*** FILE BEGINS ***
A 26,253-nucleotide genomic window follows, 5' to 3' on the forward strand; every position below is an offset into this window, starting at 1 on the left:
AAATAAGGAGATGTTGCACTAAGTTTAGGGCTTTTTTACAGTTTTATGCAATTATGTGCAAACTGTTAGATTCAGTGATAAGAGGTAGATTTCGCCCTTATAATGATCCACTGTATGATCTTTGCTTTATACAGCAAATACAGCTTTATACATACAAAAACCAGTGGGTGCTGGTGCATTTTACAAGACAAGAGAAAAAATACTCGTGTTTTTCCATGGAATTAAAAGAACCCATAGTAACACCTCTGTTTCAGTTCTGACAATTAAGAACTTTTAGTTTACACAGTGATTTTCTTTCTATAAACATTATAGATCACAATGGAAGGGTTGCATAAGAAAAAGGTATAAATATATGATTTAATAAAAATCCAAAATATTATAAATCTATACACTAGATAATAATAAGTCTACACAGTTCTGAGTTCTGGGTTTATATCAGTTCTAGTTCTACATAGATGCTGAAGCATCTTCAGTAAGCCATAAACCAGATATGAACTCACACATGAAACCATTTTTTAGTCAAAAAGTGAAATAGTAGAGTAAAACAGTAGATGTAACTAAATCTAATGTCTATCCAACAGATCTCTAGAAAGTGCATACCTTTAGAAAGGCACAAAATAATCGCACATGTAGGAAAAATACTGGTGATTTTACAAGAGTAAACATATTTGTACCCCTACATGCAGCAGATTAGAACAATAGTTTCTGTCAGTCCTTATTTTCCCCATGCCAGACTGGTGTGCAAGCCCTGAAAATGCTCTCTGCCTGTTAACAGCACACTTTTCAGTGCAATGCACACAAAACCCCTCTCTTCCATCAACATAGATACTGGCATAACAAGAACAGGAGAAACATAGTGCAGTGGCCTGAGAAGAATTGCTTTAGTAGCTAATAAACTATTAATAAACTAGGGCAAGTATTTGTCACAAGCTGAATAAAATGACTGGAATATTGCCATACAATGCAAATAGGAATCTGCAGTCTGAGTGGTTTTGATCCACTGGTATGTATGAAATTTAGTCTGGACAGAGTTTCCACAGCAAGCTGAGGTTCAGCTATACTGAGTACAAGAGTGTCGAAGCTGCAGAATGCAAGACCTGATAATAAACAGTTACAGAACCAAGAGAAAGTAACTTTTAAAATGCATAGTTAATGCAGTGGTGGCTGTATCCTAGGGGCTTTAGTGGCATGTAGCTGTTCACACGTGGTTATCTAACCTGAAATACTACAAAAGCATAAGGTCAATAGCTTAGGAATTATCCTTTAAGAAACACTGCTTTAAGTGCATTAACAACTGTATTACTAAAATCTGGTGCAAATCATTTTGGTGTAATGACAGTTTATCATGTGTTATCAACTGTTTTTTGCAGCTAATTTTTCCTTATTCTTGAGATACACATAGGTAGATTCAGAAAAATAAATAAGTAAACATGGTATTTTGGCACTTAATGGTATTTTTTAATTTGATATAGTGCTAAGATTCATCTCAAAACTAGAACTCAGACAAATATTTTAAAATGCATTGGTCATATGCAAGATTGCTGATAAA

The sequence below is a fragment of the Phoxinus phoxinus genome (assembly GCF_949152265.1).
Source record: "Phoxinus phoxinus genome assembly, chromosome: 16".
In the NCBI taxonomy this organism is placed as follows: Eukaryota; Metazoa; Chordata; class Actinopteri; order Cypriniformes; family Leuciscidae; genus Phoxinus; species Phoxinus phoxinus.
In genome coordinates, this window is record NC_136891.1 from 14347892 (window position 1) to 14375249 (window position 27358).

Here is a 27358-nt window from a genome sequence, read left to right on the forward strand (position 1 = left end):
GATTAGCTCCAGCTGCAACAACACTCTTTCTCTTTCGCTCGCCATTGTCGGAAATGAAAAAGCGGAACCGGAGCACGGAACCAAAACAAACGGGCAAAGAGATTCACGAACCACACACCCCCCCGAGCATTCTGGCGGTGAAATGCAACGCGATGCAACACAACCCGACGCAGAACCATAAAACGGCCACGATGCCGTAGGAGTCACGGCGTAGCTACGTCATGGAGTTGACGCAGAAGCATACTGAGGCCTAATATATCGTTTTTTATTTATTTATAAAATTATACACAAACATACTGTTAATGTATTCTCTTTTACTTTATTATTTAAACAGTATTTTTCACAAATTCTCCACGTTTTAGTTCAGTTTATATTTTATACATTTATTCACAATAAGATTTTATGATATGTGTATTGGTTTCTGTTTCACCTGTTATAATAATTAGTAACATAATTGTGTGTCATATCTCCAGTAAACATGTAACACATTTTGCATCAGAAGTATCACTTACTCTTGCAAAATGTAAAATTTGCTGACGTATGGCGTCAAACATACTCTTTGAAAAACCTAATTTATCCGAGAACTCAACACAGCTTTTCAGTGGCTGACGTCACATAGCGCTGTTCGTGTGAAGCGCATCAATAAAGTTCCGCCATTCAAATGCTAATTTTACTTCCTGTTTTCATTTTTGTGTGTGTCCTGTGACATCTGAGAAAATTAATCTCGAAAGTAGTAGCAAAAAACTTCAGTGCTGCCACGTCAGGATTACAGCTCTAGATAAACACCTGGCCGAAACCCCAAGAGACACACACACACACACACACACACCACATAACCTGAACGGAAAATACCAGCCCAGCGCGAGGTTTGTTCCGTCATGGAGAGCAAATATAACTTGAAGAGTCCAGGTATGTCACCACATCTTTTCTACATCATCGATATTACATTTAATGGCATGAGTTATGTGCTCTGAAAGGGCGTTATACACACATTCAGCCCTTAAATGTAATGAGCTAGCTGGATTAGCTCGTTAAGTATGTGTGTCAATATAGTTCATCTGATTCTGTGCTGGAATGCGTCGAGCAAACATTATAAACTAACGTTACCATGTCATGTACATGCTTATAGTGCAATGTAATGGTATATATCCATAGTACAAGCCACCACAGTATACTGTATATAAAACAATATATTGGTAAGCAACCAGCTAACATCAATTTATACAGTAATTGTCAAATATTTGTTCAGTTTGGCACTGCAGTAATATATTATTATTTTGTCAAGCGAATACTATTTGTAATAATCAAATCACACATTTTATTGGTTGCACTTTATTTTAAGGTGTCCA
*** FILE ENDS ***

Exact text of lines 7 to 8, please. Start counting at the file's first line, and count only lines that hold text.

Here is a 27358-nt window from a genome sequence, read left to right on the forward strand (position 1 = left end):
GATTAGCTCCAGCTGCAACAACACTCTTTCTCTTTCGCTCGCCATTGTCGGAAATGAAAAAGCGGAACCGGAGCACGGAACCAAAACAAACGGGCAAAGAGATTCACGAACCACACACCCCCCCGAGCATTCTGGCGGTGAAATGCAACGCGATGCAACACAACCCGACGCAGAACCATAAAACGGCCACGATGCCGTAGGAGTCACGGCGTAGCTACGTCATGGAGTTGACGCAGAAGCATACTGAGGCCTAATATATCGTTTTTTATTTATTTATAAAATTATACACAAACATACTGTTAATGTATTCTCTTTTACTTTATTATTTAAACAGTATTTTTCACAAATTCTCCACGTTTTAGTTCAGTTTATATTTTATACATTTATTCACAATAAGATTTTATGATATGTGTATTGGTTTCTGTTTCACCTGTTATAATAATTAGTAACATAATTGTGTGTCATATCTCCAGTAAACATGTAACACATTTTGCATCAGAAGTATCACTTACTCTTGCAAAATGTAAAATTTGCTGACGTATGGCGTCAAACATACTCTTTGAAAAACCTAATTTATCCGAGAACTCAACACAGCTTTTCAGTGGCTGACGTCACATAGCGCTGTTCGTGTGAAGCGCATCAATAAAGTTCCGCCATTCAAATGCTAATTTTACTTCCTGTTTTCATTTTTGTGTGTGTCCTGTGACATCTGAGAAAATTAATCTCGAAAGTAGTAGCAAAAAACTTCAGTGCTGCCACGTCAGGATTACAGCTCTAGATAAACACCTGGCCGAAACCCCAAGAGACACACACACACACACACACACACCACATAACCTGAACGGAAAATACCAGCCCAGCGCGAGGTTTGTTCCGTCATGGAGAGCAAATATAACTTGAAGAGTCCAGGTATGTCACCACATCTTTTCTACATCATCGATATTACATTTAATGGCATGAGTTATGTGCTCTGAAAGGGCGTTATACACACATTCAGCCCTTAAATGTAATGAGCTAGCTGGATTAGCTCGTTAAGTATGTGTGTCAATATAGTTCATCTGATTCTGTGCTGGAATGCGTCGAGCAAACATTATAAACTAACGTTACCATGTCATGTACATGCTTATAGTGCAATGTAATGGTATATATCCATAGTACAAGCCACCACAGTATACTGTATATAAAACAATATATTGGTAAGCAACCAGCTAACATCAATTTATACAGTAATTGTCAAATATTTGTTCAGTTTGGCACTGCAGTAATATATTATTATTTTGTCAAGCGAATACTATTTGTAATAATCAAATCACACATTTTATTGGTTGCACTTTATTTTAAGGTGTCCA